Slang and sayings from around the world
Isn’t slang a wonderful thing? You can ask someone if their “bags o’ mystery” are “bang up to the elephant”, and that’s a lot more fun that asking if their sausages are perfect. And the examples above are still from the English language (Victorians seem to have been a bit of a laugh after all).
But slang – a word derived from short language – and idioms are not limited to the English language. Let’s take a look at some of my favourites from around the world:
Meetings must be a bit awkward in Ireland. Brid (my contact on the Emerald Isle and one-time procurer of Google mugs) assures me that “meeting” someone in Ireland means to kiss them. You can also use “shifting” and “getting the shift” which are probably less confusing. On the plus side, you can chuck the word “fierce” in front of anything for emphasis. So being called into a meeting with your boss can be fierce confusing.
German and English are very close cousins, linguistically speaking (you can thank the Saxons for that). The rather wonderful German phrase “Ick gloob, meen Schwein pfeift”, which as well as being really fun to say out loud, translates as “I believe my pig is whistling”.
This rather whimsical idiom is used to express disbelief. I can’t get the mental image of a nonchalantly whistling boar out of my head now.
If you’re on the up and up across the English Channel, you may be accused of having long teeth. No, they’re not being rude about your dental work, but “having long teeth” is Frankish slang for being ambitious.
This is one of those phrases that doesn’t really make much sense on any kind of level. But “a raisin in the sausage” means a pleasant surprise in something that was already good. I’m not sure I’d feel that way if I found a wrinkly old grape in my delicious bag o’ mystery.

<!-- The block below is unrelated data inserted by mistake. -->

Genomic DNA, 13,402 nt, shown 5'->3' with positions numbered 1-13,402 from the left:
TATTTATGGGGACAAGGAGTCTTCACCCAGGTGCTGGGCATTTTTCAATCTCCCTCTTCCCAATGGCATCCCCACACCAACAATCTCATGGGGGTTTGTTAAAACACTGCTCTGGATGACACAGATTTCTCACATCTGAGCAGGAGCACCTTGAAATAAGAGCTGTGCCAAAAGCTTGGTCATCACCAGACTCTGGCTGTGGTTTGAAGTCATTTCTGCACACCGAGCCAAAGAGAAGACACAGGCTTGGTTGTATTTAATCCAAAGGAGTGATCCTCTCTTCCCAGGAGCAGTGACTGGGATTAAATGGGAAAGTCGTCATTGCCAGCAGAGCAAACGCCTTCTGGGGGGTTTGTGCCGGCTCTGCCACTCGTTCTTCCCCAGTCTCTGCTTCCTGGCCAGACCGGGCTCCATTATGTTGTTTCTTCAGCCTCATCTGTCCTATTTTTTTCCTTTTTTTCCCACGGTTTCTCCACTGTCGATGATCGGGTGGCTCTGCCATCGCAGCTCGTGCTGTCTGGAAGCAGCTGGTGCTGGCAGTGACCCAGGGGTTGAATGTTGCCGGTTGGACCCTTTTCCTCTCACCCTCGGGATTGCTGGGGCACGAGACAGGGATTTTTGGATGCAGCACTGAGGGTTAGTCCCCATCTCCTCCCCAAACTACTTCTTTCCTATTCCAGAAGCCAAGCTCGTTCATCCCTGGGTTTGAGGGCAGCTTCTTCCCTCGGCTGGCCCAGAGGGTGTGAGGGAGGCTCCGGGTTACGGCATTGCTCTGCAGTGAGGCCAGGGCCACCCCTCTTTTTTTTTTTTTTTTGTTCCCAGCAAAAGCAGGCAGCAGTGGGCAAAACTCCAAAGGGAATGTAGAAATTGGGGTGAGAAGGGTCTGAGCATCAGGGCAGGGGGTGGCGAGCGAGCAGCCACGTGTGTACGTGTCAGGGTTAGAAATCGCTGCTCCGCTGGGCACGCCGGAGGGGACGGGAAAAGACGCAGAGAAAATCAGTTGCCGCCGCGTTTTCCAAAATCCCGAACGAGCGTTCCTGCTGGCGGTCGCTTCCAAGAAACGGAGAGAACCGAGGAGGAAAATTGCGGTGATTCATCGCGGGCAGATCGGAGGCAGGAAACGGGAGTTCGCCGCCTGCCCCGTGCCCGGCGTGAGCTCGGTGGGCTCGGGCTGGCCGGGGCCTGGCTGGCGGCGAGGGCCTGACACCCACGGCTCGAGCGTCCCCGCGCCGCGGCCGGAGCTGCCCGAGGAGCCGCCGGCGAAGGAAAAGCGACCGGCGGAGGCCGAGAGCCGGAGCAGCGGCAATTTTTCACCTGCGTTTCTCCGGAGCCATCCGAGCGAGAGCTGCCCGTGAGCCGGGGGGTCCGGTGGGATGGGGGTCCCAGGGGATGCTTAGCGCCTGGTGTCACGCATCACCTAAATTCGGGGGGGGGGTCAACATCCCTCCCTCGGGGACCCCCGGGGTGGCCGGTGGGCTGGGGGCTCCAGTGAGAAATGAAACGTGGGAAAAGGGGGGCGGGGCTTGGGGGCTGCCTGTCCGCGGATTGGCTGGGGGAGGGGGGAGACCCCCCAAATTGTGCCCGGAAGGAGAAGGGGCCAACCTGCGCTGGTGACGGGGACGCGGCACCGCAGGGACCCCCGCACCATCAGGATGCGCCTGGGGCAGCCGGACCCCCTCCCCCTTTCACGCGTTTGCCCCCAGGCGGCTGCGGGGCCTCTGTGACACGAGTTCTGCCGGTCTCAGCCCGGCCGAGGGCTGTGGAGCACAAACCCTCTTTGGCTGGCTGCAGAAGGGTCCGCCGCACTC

It turns out Sweden has more to offer the world that flat-packed furniture. The word “fredagsmys” is a combination of the word for Friday and cosy. It’s the word for hanging out and watching TV and eating junk food. Apparently, I’ve been doing this for years without knowing the word for it.
Our one-time penal colony (and constant death trap), Australia, has given us some amazing phrases over the years. But for my money, you can’t beat “flat-out like a lizard”. I don’t think anyone would blame you for assuming this was something to do with drinking.
Like here, flat-out means “busy”, so this saying simply means “very busy”. I’m not sure lizards are the most productive of animals you could pick though.
This is probably the most interesting slang on this list. This inventive Chinese number code was created to avoid censorship. It pairs numbers with their Chinese pronunciation. So if you’re hungry you may send your friends a message reading “517”. This translates as “wu yao qi”, meaning “I want to eat”.
And ending the chat is as simple as saying “88”, or “ba ba” (bye-bye).
So on that note, I’m flat-out like a lizard working on more blog posts and need to get home from some fredagsmys. So 88.
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About Russell Wallace
My fondest holiday was definitely spending two weeks in Texas last Halloween, where I got to shoot guns, doze in the sun and worry about spiders all day. It was much less arid and dry than I was expecting and everyone was so friendly. Southern hospitality is a real thing and it’s amazing. I also found out that a swimming hole is a lot nicer than it sounds.
Russell works in our customer service team